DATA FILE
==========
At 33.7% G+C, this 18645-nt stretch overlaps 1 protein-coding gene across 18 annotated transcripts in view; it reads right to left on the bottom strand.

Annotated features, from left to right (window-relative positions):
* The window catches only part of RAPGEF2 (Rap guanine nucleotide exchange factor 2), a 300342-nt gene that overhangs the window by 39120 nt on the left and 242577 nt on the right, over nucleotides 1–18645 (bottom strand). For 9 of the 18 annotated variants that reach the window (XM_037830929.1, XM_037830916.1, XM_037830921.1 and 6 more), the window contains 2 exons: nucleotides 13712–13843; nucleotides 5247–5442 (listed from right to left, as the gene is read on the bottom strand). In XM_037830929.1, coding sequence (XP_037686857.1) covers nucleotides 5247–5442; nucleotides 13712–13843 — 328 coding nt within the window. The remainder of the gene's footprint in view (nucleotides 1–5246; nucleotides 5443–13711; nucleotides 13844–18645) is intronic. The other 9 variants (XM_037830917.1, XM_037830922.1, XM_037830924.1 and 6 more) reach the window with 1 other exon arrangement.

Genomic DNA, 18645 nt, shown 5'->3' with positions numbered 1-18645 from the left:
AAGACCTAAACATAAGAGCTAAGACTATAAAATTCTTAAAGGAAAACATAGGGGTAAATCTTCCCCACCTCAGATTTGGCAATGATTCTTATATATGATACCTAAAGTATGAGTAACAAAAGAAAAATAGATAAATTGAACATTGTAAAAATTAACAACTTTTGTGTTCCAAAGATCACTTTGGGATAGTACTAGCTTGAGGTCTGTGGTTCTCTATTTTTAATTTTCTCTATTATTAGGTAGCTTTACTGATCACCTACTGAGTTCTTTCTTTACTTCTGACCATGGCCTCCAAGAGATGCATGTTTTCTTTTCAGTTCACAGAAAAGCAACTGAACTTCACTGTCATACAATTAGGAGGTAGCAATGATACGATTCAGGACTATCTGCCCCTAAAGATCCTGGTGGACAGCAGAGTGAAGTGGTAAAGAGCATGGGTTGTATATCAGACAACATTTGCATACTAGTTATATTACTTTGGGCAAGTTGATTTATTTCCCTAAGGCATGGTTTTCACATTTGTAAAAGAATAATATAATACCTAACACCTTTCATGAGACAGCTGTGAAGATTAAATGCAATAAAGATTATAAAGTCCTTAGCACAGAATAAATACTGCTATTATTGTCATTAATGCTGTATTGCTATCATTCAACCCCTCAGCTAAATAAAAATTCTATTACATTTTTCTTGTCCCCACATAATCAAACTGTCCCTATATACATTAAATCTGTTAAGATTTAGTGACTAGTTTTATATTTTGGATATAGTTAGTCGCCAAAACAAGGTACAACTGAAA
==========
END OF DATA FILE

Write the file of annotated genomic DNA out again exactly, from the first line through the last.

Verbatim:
At 33.7% G+C, this 18645-nt stretch overlaps 1 protein-coding gene across 18 annotated transcripts in view; it reads right to left on the bottom strand.

Annotated features, from left to right (window-relative positions):
* The window catches only part of RAPGEF2 (Rap guanine nucleotide exchange factor 2), a 300342-nt gene that overhangs the window by 39120 nt on the left and 242577 nt on the right, over nucleotides 1–18645 (bottom strand). For 9 of the 18 annotated variants that reach the window (XM_037830929.1, XM_037830916.1, XM_037830921.1 and 6 more), the window contains 2 exons: nucleotides 13712–13843; nucleotides 5247–5442 (listed from right to left, as the gene is read on the bottom strand). In XM_037830929.1, coding sequence (XP_037686857.1) covers nucleotides 5247–5442; nucleotides 13712–13843 — 328 coding nt within the window. The remainder of the gene's footprint in view (nucleotides 1–5246; nucleotides 5443–13711; nucleotides 13844–18645) is intronic. The other 9 variants (XM_037830917.1, XM_037830922.1, XM_037830924.1 and 6 more) reach the window with 1 other exon arrangement.

Genomic DNA, 18645 nt, shown 5'->3' with positions numbered 1-18645 from the left:
AAGACCTAAACATAAGAGCTAAGACTATAAAATTCTTAAAGGAAAACATAGGGGTAAATCTTCCCCACCTCAGATTTGGCAATGATTCTTATATATGATACCTAAAGTATGAGTAACAAAAGAAAAATAGATAAATTGAACATTGTAAAAATTAACAACTTTTGTGTTCCAAAGATCACTTTGGGATAGTACTAGCTTGAGGTCTGTGGTTCTCTATTTTTAATTTTCTCTATTATTAGGTAGCTTTACTGATCACCTACTGAGTTCTTTCTTTACTTCTGACCATGGCCTCCAAGAGATGCATGTTTTCTTTTCAGTTCACAGAAAAGCAACTGAACTTCACTGTCATACAATTAGGAGGTAGCAATGATACGATTCAGGACTATCTGCCCCTAAAGATCCTGGTGGACAGCAGAGTGAAGTGGTAAAGAGCATGGGTTGTATATCAGACAACATTTGCATACTAGTTATATTACTTTGGGCAAGTTGATTTATTTCCCTAAGGCATGGTTTTCACATTTGTAAAAGAATAATATAATACCTAACACCTTTCATGAGACAGCTGTGAAGATTAAATGCAATAAAGATTATAAAGTCCTTAGCACAGAATAAATACTGCTATTATTGTCATTAATGCTGTATTGCTATCATTCAACCCCTCAGCTAAATAAAAATTCTATTACATTTTTCTTGTCCCCACATAATCAAACTGTCCCTATATACATTAAATCTGTTAAGATTTAGTGACTAGTTTTATATTTTGGATATAGTTAGTCGCCAAAACAAGGTACAACTGAAA